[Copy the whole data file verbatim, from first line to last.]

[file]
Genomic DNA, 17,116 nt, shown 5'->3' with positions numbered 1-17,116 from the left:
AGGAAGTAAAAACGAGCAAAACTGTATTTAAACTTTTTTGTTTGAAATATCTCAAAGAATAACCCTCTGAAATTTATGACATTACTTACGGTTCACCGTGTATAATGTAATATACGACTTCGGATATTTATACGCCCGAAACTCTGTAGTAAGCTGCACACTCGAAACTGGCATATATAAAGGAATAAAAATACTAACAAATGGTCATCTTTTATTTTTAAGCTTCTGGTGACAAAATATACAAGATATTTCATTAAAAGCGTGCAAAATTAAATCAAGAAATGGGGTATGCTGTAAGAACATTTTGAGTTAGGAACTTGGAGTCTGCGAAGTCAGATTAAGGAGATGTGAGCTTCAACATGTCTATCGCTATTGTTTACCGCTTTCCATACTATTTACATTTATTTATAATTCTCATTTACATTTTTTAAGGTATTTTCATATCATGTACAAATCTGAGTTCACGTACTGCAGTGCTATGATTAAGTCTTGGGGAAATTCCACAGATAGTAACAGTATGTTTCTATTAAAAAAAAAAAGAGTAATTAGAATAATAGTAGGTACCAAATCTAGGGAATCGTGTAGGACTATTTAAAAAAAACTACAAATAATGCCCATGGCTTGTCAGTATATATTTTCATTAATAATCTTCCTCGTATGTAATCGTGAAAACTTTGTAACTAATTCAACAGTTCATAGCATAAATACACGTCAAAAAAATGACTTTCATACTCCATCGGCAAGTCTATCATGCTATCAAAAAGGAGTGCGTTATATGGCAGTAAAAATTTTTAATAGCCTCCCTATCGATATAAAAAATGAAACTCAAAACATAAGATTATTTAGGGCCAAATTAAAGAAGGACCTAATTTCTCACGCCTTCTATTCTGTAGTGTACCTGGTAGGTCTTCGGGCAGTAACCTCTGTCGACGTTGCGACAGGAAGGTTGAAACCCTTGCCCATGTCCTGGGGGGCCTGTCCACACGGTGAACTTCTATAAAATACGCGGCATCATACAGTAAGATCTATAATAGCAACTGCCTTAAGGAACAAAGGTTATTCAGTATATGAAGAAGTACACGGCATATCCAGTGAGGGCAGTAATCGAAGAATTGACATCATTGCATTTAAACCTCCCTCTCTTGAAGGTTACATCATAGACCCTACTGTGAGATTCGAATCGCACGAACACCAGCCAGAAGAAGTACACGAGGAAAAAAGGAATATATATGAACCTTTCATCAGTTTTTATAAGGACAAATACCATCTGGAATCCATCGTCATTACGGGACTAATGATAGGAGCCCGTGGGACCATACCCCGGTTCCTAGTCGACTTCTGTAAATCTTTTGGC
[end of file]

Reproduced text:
Genomic DNA, 17,116 nt, shown 5'->3' with positions numbered 1-17,116 from the left:
AGGAAGTAAAAACGAGCAAAACTGTATTTAAACTTTTTTGTTTGAAATATCTCAAAGAATAACCCTCTGAAATTTATGACATTACTTACGGTTCACCGTGTATAATGTAATATACGACTTCGGATATTTATACGCCCGAAACTCTGTAGTAAGCTGCACACTCGAAACTGGCATATATAAAGGAATAAAAATACTAACAAATGGTCATCTTTTATTTTTAAGCTTCTGGTGACAAAATATACAAGATATTTCATTAAAAGCGTGCAAAATTAAATCAAGAAATGGGGTATGCTGTAAGAACATTTTGAGTTAGGAACTTGGAGTCTGCGAAGTCAGATTAAGGAGATGTGAGCTTCAACATGTCTATCGCTATTGTTTACCGCTTTCCATACTATTTACATTTATTTATAATTCTCATTTACATTTTTTAAGGTATTTTCATATCATGTACAAATCTGAGTTCACGTACTGCAGTGCTATGATTAAGTCTTGGGGAAATTCCACAGATAGTAACAGTATGTTTCTATTAAAAAAAAAAAGAGTAATTAGAATAATAGTAGGTACCAAATCTAGGGAATCGTGTAGGACTATTTAAAAAAAACTACAAATAATGCCCATGGCTTGTCAGTATATATTTTCATTAATAATCTTCCTCGTATGTAATCGTGAAAACTTTGTAACTAATTCAACAGTTCATAGCATAAATACACGTCAAAAAAATGACTTTCATACTCCATCGGCAAGTCTATCATGCTATCAAAAAGGAGTGCGTTATATGGCAGTAAAAATTTTTAATAGCCTCCCTATCGATATAAAAAATGAAACTCAAAACATAAGATTATTTAGGGCCAAATTAAAGAAGGACCTAATTTCTCACGCCTTCTATTCTGTAGTGTACCTGGTAGGTCTTCGGGCAGTAACCTCTGTCGACGTTGCGACAGGAAGGTTGAAACCCTTGCCCATGTCCTGGGGGGCCTGTCCACACGGTGAACTTCTATAAAATACGCGGCATCATACAGTAAGATCTATAATAGCAACTGCCTTAAGGAACAAAGGTTATTCAGTATATGAAGAAGTACACGGCATATCCAGTGAGGGCAGTAATCGAAGAATTGACATCATTGCATTTAAACCTCCCTCTCTTGAAGGTTACATCATAGACCCTACTGTGAGATTCGAATCGCACGAACACCAGCCAGAAGAAGTACACGAGGAAAAAAGGAATATATATGAACCTTTCATCAGTTTTTATAAGGACAAATACCATCTGGAATCCATCGTCATTACGGGACTAATGATAGGAGCCCGTGGGACCATACCCCGGTTCCTAGTCGACTTCTGTAAATCTTTTGGC